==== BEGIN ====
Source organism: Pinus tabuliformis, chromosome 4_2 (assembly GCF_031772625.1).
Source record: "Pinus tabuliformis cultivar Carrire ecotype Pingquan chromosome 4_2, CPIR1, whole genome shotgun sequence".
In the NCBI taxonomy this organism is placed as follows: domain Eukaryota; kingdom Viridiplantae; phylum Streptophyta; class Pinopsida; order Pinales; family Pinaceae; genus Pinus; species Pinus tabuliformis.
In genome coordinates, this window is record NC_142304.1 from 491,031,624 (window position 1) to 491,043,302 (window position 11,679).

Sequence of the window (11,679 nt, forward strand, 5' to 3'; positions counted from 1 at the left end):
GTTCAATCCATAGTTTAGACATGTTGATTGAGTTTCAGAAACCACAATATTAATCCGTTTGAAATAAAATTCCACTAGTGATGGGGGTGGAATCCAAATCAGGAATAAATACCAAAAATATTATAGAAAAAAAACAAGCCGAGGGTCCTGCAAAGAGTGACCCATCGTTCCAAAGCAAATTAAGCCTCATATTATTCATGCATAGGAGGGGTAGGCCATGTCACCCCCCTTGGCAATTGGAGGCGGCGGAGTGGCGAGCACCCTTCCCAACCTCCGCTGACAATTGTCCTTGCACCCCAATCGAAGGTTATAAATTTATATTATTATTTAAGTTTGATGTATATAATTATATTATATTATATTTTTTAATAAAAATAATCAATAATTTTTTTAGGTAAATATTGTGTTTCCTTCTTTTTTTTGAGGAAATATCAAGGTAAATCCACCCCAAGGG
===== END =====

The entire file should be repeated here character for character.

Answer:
Source organism: Pinus tabuliformis, chromosome 4_2 (assembly GCF_031772625.1).
Source record: "Pinus tabuliformis cultivar Carrire ecotype Pingquan chromosome 4_2, CPIR1, whole genome shotgun sequence".
In the NCBI taxonomy this organism is placed as follows: domain Eukaryota; kingdom Viridiplantae; phylum Streptophyta; class Pinopsida; order Pinales; family Pinaceae; genus Pinus; species Pinus tabuliformis.
In genome coordinates, this window is record NC_142304.1 from 491,031,624 (window position 1) to 491,043,302 (window position 11,679).

Sequence of the window (11,679 nt, forward strand, 5' to 3'; positions counted from 1 at the left end):
GTTCAATCCATAGTTTAGACATGTTGATTGAGTTTCAGAAACCACAATATTAATCCGTTTGAAATAAAATTCCACTAGTGATGGGGGTGGAATCCAAATCAGGAATAAATACCAAAAATATTATAGAAAAAAAACAAGCCGAGGGTCCTGCAAAGAGTGACCCATCGTTCCAAAGCAAATTAAGCCTCATATTATTCATGCATAGGAGGGGTAGGCCATGTCACCCCCCTTGGCAATTGGAGGCGGCGGAGTGGCGAGCACCCTTCCCAACCTCCGCTGACAATTGTCCTTGCACCCCAATCGAAGGTTATAAATTTATATTATTATTTAAGTTTGATGTATATAATTATATTATATTATATTTTTTAATAAAAATAATCAATAATTTTTTTAGGTAAATATTGTGTTTCCTTCTTTTTTTTGAGGAAATATCAAGGTAAATCCACCCCAAGGG